The monetary limit for children in China follows recent (4)____________ of many online games around the world. Some of the most popular games in the world have been criticised for including in-app purchases of so-called “loot boxes”. These loot boxes can be purchased with real money and give the player a random chance of receiving a (5)_____________ in-game item. The odds of receiving a valuable item are often incredibly low. Campaigners and governments around the world have accused these games of introducing gambling to children. In 2018, the Belgian government banned loot boxes from games in their country.

The debate over loot boxes has been intensifying around the world. Video game companies have been aggressively defending the use of loot boxes in games, with some claiming that they are enjoyable. Gamers in Belgium have been (6)______________ of the ban on loot boxes with many believing that they ruin the enjoyment of a game and force players into spending extra money. The ban in Belgium has intensified campaigns in other countries to label (7)________ boxes as gambling and therefore ban them from video games.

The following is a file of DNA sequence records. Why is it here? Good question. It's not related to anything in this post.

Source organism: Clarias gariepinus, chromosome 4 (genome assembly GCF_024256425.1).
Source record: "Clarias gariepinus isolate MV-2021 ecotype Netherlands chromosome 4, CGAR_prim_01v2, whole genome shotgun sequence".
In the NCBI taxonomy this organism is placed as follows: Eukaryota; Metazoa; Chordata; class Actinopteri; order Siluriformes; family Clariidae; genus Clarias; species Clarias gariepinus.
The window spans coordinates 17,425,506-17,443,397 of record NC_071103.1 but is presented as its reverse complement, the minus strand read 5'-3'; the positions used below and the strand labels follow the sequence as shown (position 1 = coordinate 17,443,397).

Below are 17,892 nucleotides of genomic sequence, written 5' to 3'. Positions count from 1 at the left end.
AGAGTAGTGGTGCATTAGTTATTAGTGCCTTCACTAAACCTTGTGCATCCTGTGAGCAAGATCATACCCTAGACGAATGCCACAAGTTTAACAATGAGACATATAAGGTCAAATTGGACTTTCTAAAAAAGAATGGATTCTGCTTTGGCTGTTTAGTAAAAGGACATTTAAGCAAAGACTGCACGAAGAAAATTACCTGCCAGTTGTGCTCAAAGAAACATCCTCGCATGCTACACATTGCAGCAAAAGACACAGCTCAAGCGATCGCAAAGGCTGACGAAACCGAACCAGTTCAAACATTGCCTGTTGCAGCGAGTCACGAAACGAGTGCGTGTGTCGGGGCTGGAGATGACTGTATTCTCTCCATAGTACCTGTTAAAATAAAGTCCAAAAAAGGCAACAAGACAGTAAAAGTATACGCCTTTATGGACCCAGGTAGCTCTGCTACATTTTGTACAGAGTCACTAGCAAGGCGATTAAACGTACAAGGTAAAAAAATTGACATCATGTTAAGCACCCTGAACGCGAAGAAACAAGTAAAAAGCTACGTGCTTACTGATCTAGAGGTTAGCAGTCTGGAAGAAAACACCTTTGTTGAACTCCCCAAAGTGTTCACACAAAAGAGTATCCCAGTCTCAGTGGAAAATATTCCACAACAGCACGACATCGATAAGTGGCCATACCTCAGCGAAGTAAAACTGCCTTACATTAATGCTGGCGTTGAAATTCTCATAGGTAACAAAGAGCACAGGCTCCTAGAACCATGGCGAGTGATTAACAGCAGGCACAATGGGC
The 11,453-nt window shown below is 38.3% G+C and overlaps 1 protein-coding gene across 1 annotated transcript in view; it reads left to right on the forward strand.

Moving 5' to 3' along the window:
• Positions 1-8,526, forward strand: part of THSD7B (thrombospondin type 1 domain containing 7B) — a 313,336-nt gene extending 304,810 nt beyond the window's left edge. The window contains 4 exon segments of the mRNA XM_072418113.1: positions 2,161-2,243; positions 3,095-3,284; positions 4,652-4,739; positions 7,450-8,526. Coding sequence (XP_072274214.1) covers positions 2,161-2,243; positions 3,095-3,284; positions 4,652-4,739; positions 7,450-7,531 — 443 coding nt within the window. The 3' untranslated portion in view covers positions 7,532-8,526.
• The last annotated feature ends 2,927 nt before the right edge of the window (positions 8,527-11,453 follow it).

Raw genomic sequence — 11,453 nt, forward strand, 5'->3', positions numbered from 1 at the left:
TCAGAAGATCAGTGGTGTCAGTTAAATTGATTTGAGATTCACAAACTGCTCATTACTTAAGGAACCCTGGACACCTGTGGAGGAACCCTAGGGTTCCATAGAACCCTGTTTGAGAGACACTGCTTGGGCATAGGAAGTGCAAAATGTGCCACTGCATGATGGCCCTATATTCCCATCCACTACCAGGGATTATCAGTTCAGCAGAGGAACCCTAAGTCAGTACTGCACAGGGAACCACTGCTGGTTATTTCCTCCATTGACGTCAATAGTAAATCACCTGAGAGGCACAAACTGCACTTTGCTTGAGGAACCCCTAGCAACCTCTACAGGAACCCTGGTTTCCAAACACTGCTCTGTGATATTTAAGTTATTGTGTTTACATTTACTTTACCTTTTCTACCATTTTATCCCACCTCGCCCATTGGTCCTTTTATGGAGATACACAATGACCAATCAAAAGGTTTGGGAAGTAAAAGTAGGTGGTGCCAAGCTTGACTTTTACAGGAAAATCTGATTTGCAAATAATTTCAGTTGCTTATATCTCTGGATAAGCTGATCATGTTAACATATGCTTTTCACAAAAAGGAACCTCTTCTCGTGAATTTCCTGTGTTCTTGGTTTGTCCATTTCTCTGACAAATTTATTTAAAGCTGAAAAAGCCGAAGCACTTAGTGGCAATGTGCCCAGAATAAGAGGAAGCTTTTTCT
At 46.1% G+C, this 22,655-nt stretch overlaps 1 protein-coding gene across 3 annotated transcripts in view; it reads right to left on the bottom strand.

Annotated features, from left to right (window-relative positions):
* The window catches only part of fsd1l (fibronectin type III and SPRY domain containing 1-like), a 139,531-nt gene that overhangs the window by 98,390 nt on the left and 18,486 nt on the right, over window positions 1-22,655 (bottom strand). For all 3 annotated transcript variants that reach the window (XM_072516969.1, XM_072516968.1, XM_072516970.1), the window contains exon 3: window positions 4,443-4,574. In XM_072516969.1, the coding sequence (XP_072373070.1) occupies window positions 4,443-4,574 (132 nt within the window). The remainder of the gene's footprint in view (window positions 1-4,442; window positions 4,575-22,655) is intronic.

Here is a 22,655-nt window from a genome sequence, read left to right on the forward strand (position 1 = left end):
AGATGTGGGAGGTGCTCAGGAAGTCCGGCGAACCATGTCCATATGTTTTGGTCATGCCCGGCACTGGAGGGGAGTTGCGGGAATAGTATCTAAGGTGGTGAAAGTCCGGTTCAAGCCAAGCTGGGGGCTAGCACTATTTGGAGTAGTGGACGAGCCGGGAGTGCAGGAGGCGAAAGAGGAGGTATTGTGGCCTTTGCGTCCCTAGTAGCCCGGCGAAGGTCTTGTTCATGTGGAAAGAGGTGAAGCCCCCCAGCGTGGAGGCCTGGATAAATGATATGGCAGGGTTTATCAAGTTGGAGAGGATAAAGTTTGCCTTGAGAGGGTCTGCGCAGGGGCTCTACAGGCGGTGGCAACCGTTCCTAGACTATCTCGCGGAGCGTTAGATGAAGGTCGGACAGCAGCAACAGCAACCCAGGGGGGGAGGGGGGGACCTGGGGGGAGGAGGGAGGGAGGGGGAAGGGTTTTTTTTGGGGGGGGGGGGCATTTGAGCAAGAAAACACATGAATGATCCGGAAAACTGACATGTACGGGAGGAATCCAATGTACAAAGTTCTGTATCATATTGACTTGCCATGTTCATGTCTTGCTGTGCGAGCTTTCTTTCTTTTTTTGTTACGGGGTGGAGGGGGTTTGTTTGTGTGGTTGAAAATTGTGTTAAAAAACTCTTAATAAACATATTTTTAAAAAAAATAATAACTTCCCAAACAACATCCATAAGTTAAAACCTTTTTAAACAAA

However, the situation in China is part of a wider pushback against video games in general. The leader of China, Xi Jinping, has criticised video games for causing problems with Chinese children. He attributed the rise of short-sightedness amongst children in China as being a result of (8)____________ video game playing. Xi Jinping’s disapproval has led to efforts from different government departments in China to (9)____________ the issue. Other limits as a result of the new regulations include banning violent video games and those that feature gambling.

Conversation Questions

Take turns speaking with a partner or try to answer on your own:

1. Did you find this article interesting? Why or why not?
2. Did you learn anything new from this article? If so, what?
3. What do you think of this story?
4. Do you thinks it’s the government’s job to control how long children play games?
5. Are there any laws against games in your country?
6. Do you believe games could be a cause of short-sightedness?
7. Do you think children today have different childhoods from those in the past?
8. Are games popular in your country?
9. Would you like your country to have a law like this?
10. Did you play many video games as a child?
11. Do you agree that “loot boxes” introduce children to gambling?
12. Do you think “loot boxes” should be banned?
13. Have you played a game that had “loot boxes”?
14. Do you think games have any other bad effects on children?
15. Are there any games that you think have a positive effect on children?
16. How long would you let your child play games for?
17. Do you think it will be easy for the government to control how much time and money children spend on games?
18. Is it right to ban violent video games?
19. Do video games have a good or bad reputation in your country?
20. What is your opinion of “free” apps and games that require you to spend money later?